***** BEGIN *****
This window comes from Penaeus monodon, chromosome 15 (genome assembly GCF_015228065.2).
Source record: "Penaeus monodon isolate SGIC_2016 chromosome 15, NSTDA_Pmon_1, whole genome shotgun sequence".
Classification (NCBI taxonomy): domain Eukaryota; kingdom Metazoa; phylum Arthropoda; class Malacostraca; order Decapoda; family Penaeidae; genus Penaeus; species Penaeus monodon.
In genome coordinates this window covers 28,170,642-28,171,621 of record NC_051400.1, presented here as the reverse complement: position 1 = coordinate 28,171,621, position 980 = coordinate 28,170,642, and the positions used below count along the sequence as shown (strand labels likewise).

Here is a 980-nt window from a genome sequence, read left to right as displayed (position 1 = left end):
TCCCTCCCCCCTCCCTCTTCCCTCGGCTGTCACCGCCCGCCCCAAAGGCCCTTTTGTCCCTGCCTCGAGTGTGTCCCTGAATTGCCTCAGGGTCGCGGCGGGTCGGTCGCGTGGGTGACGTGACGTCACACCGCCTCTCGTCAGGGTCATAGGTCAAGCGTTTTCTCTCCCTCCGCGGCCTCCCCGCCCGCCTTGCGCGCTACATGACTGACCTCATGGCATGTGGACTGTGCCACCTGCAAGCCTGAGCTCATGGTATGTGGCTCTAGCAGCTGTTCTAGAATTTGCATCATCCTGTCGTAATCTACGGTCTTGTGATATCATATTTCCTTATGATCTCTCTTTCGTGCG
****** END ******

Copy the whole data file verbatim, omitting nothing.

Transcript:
This window comes from Penaeus monodon, chromosome 15 (genome assembly GCF_015228065.2).
Source record: "Penaeus monodon isolate SGIC_2016 chromosome 15, NSTDA_Pmon_1, whole genome shotgun sequence".
Classification (NCBI taxonomy): domain Eukaryota; kingdom Metazoa; phylum Arthropoda; class Malacostraca; order Decapoda; family Penaeidae; genus Penaeus; species Penaeus monodon.
In genome coordinates this window covers 28,170,642-28,171,621 of record NC_051400.1, presented here as the reverse complement: position 1 = coordinate 28,171,621, position 980 = coordinate 28,170,642, and the positions used below count along the sequence as shown (strand labels likewise).

Here is a 980-nt window from a genome sequence, read left to right as displayed (position 1 = left end):
TCCCTCCCCCCTCCCTCTTCCCTCGGCTGTCACCGCCCGCCCCAAAGGCCCTTTTGTCCCTGCCTCGAGTGTGTCCCTGAATTGCCTCAGGGTCGCGGCGGGTCGGTCGCGTGGGTGACGTGACGTCACACCGCCTCTCGTCAGGGTCATAGGTCAAGCGTTTTCTCTCCCTCCGCGGCCTCCCCGCCCGCCTTGCGCGCTACATGACTGACCTCATGGCATGTGGACTGTGCCACCTGCAAGCCTGAGCTCATGGTATGTGGCTCTAGCAGCTGTTCTAGAATTTGCATCATCCTGTCGTAATCTACGGTCTTGTGATATCATATTTCCTTATGATCTCTCTTTCGTGCG